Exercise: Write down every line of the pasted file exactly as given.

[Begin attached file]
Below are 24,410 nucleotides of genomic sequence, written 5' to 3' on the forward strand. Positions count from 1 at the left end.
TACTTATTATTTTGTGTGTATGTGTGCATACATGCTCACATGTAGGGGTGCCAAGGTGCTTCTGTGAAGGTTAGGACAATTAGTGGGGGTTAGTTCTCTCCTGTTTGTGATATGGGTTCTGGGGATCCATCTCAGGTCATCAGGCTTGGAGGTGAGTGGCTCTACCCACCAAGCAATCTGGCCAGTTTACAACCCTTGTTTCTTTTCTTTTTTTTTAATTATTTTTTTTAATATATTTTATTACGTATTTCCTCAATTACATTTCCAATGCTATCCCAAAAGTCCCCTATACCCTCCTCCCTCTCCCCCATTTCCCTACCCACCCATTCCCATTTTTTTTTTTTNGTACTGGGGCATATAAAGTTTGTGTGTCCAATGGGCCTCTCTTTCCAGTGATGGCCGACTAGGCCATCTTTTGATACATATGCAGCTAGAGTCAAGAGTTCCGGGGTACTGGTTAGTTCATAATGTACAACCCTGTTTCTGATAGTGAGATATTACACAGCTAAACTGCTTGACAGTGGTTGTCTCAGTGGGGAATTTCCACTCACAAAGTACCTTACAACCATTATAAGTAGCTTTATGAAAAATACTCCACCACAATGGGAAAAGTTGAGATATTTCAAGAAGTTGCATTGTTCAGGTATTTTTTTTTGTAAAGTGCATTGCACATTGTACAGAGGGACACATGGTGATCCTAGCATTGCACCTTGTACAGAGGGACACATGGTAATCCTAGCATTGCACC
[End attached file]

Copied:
Below are 24,410 nucleotides of genomic sequence, written 5' to 3' on the forward strand. Positions count from 1 at the left end.
TACTTATTATTTTGTGTGTATGTGTGCATACATGCTCACATGTAGGGGTGCCAAGGTGCTTCTGTGAAGGTTAGGACAATTAGTGGGGGTTAGTTCTCTCCTGTTTGTGATATGGGTTCTGGGGATCCATCTCAGGTCATCAGGCTTGGAGGTGAGTGGCTCTACCCACCAAGCAATCTGGCCAGTTTACAACCCTTGTTTCTTTTCTTTTTTTTTAATTATTTTTTTTAATATATTTTATTACGTATTTCCTCAATTACATTTCCAATGCTATCCCAAAAGTCCCCTATACCCTCCTCCCTCTCCCCCATTTCCCTACCCACCCATTCCCATTTTTTTTTTTTNGTACTGGGGCATATAAAGTTTGTGTGTCCAATGGGCCTCTCTTTCCAGTGATGGCCGACTAGGCCATCTTTTGATACATATGCAGCTAGAGTCAAGAGTTCCGGGGTACTGGTTAGTTCATAATGTACAACCCTGTTTCTGATAGTGAGATATTACACAGCTAAACTGCTTGACAGTGGTTGTCTCAGTGGGGAATTTCCACTCACAAAGTACCTTACAACCATTATAAGTAGCTTTATGAAAAATACTCCACCACAATGGGAAAAGTTGAGATATTTCAAGAAGTTGCATTGTTCAGGTATTTTTTTTTGTAAAGTGCATTGCACATTGTACAGAGGGACACATGGTGATCCTAGCATTGCACCTTGTACAGAGGGACACATGGTAATCCTAGCATTGCACC